2022 has brought a lot of light into Watson’s life. Countless festival performances, support on REZZ’s “SPIRAL” Tour, shows with Zed’s Dead and a release with DJ Afterthought are just a few accolades she’s celebrated during the first few months of 2022, and there’s no sign of slowing down.
Like many of us, it’s sometimes difficult for Watson to take a step back and acknowledge the progress she’s made and the people she’s touched with her music. Touring leaves little time for self-reflection, and her full-time job as a recruiter-coordinator means that downtime is spent financially safeguarding the ladder to success she’s been climbing throughout the past eight years.
Occasionally, awareness breaks through when she crosses off accomplishments on a long bucket list of musical aspirations. From vibing with Flying Lotus after her set at Okeechobee to performing at the legendary Red Rocks Amphitheater last summer, her dreams are quickly becoming a reality. Sometimes, a photographer captures these moments in real-time, awareness and accomplishment written on the smile she boasts from ear to ear.
However, it’s impossible to ignore the hardships that accompany her experience as a black woman in a country that has systematically disenfranchised black lives throughout the past 400 years. But despite political messages in projects like her 2021 Enough is Enough EP, which was released on Deadbeats with unwavering support, Watson doesn’t consider herself an activist, as she explained:
“I’m not some sort of political leader. I’m just someone that wants to keep awareness alive for some things that are really important.”
The EDM industry has a reputation for inclusivity. From the origin of American techno clubs, which were designed to provide a safe space for the black queer community in Chicago, to the very first dub record, which was accidentally created in Jamaica, the wide-ranging genre owes much of its success to the black creatives that paved the way for its distinct creativity. Unfortunately, the demographics of electronic producers and DJs today are primarily made up of white men, something Watson is keenly aware of.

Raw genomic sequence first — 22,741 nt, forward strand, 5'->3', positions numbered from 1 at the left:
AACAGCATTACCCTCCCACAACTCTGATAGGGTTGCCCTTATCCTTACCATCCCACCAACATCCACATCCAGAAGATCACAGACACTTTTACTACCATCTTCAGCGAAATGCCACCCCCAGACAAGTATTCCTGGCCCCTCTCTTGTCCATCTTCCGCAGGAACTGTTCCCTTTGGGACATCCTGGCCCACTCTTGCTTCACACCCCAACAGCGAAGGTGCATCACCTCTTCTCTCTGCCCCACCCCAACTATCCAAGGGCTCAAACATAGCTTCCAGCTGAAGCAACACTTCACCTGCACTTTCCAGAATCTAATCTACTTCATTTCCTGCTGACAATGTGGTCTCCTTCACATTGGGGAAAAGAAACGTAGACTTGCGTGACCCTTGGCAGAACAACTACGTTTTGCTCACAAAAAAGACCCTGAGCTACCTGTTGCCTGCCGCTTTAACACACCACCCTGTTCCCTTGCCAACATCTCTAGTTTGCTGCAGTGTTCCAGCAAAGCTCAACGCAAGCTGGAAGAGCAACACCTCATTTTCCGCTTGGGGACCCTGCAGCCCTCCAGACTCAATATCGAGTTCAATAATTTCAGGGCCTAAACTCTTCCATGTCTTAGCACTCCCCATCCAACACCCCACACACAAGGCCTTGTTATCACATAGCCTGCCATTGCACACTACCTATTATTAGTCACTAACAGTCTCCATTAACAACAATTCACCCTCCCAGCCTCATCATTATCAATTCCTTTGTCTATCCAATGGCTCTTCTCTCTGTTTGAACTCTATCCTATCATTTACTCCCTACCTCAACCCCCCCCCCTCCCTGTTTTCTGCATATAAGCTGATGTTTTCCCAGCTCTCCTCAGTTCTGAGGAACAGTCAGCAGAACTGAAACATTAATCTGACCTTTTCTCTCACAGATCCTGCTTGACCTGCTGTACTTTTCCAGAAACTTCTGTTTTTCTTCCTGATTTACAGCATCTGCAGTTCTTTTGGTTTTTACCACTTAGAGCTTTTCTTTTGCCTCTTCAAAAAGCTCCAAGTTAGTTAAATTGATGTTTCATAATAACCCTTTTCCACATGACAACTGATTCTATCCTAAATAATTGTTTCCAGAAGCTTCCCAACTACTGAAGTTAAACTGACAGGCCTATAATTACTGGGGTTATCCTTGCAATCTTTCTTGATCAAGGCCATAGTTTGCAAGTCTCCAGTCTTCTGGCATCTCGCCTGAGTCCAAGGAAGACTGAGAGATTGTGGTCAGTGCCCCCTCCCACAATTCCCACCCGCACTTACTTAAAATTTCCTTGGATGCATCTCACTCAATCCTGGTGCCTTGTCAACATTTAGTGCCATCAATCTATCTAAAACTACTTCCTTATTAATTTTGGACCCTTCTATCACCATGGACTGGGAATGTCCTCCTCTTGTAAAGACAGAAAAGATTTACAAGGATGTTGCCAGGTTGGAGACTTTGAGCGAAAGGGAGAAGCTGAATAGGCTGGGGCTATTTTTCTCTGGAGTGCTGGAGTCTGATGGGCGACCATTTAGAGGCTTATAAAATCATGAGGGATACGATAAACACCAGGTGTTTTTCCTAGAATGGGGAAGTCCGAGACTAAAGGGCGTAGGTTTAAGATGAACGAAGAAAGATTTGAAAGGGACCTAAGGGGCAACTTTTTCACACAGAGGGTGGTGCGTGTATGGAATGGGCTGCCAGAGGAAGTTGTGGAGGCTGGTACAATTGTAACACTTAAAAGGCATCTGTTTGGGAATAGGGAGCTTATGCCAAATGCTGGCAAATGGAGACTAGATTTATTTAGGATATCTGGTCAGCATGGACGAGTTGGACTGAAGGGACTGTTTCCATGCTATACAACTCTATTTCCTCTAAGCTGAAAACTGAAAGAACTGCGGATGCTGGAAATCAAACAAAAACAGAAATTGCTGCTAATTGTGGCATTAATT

“Through my years of being involved in the EDM industry, I have definitely been a victim of some mistreatment and discrimination not only because of being a female but also potentially being a black female. It’s something that I do deal with and that I’m still dealing with today. Oftentimes I am the only black person on a lineup. There could be like ten women on the lineup, but I’m the only black one.”
That’s not to say there aren’t other black women making incredible electronic music. If you’re curious, Watson suggests doing your own research and finding black women who are breaking down the barriers of the genre. Two of her favorites in the industry are tech-house artist Honey Luv and downtempo trance-bass artist Canvas.
Pushing the boundaries of the electronic world is about more than just music. It’s about respecting the history and the culture. Artists like A Hundred Drums are defying expectations, giving a piece of themselves to the world through hypnotizing bass music and creating a spiritual experience, balancing the dark and light through sound and visuals. But that’s not enough. It’s time for the electronic industry to live up to its inclusive reputation and begin highlighting black and female artists across the sonic spectrum of creativity. Watson believes that starts with the promoters.
“Promoters are often booking what they know will sell, booking what they see is hot as opposed to taking time to find undiscovered talent and giving them a chance to shine. I feel like there’s a lot of that that is missing in this [industry], and if we did more of that on a larger scale, I think we’d have a bigger chance of seeing a lot more diversity in the scene.”
As she prepares for an extensive festival run this summer, fresh off the “SPIRAL” Tour with REZZ and a recent release with DJ Afterthought, she’s looking forward to a great year of explosive performances and collaborations with some of the industry’s most creative minds. One thing is for sure, you’ll be hearing a lot more about A Hundred Drums from here on out.